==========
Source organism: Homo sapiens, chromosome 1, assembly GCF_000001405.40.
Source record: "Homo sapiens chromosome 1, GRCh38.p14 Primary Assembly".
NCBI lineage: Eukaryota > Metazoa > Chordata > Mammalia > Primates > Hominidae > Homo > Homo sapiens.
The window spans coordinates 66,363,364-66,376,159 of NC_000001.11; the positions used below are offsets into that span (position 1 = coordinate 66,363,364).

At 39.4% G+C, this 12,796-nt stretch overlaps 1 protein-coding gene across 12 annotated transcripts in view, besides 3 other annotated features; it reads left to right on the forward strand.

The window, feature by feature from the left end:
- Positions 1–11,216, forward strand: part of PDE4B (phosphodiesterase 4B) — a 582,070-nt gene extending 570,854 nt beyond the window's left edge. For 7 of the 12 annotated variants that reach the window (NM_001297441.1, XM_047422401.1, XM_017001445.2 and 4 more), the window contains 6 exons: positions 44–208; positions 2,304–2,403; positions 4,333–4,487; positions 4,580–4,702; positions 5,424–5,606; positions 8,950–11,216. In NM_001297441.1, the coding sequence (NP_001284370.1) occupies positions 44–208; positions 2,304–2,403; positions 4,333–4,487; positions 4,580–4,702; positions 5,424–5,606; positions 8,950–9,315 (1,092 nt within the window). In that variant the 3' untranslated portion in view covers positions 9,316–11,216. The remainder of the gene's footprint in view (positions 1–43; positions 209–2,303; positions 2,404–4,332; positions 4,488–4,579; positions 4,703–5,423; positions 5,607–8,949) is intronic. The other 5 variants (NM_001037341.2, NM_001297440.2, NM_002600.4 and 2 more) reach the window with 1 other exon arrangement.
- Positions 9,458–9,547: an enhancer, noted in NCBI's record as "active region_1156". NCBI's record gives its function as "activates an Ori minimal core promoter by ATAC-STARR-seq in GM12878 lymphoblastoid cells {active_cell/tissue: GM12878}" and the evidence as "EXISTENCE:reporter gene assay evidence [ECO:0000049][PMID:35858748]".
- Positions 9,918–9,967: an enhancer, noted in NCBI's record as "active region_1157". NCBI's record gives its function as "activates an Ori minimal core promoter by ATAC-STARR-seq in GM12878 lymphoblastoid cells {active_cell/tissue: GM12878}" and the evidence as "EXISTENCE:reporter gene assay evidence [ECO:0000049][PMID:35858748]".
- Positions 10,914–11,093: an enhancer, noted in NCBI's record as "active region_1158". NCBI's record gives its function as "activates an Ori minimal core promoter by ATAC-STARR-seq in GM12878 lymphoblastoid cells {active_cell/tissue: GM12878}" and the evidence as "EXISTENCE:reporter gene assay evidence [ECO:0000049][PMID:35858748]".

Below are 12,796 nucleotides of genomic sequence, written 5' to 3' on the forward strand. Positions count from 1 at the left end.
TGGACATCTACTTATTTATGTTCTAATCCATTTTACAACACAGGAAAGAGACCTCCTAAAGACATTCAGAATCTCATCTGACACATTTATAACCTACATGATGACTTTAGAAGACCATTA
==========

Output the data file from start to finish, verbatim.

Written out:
Source organism: Homo sapiens, chromosome 1, assembly GCF_000001405.40.
Source record: "Homo sapiens chromosome 1, GRCh38.p14 Primary Assembly".
NCBI lineage: Eukaryota > Metazoa > Chordata > Mammalia > Primates > Hominidae > Homo > Homo sapiens.
The window spans coordinates 66,363,364-66,376,159 of NC_000001.11; the positions used below are offsets into that span (position 1 = coordinate 66,363,364).

At 39.4% G+C, this 12,796-nt stretch overlaps 1 protein-coding gene across 12 annotated transcripts in view, besides 3 other annotated features; it reads left to right on the forward strand.

The window, feature by feature from the left end:
- Positions 1–11,216, forward strand: part of PDE4B (phosphodiesterase 4B) — a 582,070-nt gene extending 570,854 nt beyond the window's left edge. For 7 of the 12 annotated variants that reach the window (NM_001297441.1, XM_047422401.1, XM_017001445.2 and 4 more), the window contains 6 exons: positions 44–208; positions 2,304–2,403; positions 4,333–4,487; positions 4,580–4,702; positions 5,424–5,606; positions 8,950–11,216. In NM_001297441.1, the coding sequence (NP_001284370.1) occupies positions 44–208; positions 2,304–2,403; positions 4,333–4,487; positions 4,580–4,702; positions 5,424–5,606; positions 8,950–9,315 (1,092 nt within the window). In that variant the 3' untranslated portion in view covers positions 9,316–11,216. The remainder of the gene's footprint in view (positions 1–43; positions 209–2,303; positions 2,404–4,332; positions 4,488–4,579; positions 4,703–5,423; positions 5,607–8,949) is intronic. The other 5 variants (NM_001037341.2, NM_001297440.2, NM_002600.4 and 2 more) reach the window with 1 other exon arrangement.
- Positions 9,458–9,547: an enhancer, noted in NCBI's record as "active region_1156". NCBI's record gives its function as "activates an Ori minimal core promoter by ATAC-STARR-seq in GM12878 lymphoblastoid cells {active_cell/tissue: GM12878}" and the evidence as "EXISTENCE:reporter gene assay evidence [ECO:0000049][PMID:35858748]".
- Positions 9,918–9,967: an enhancer, noted in NCBI's record as "active region_1157". NCBI's record gives its function as "activates an Ori minimal core promoter by ATAC-STARR-seq in GM12878 lymphoblastoid cells {active_cell/tissue: GM12878}" and the evidence as "EXISTENCE:reporter gene assay evidence [ECO:0000049][PMID:35858748]".
- Positions 10,914–11,093: an enhancer, noted in NCBI's record as "active region_1158". NCBI's record gives its function as "activates an Ori minimal core promoter by ATAC-STARR-seq in GM12878 lymphoblastoid cells {active_cell/tissue: GM12878}" and the evidence as "EXISTENCE:reporter gene assay evidence [ECO:0000049][PMID:35858748]".

Below are 12,796 nucleotides of genomic sequence, written 5' to 3' on the forward strand. Positions count from 1 at the left end.
TGGACATCTACTTATTTATGTTCTAATCCATTTTACAACACAGGAAAGAGACCTCCTAAAGACATTCAGAATCTCATCTGACACATTTATAACCTACATGATGACTTTAGAAGACCATTA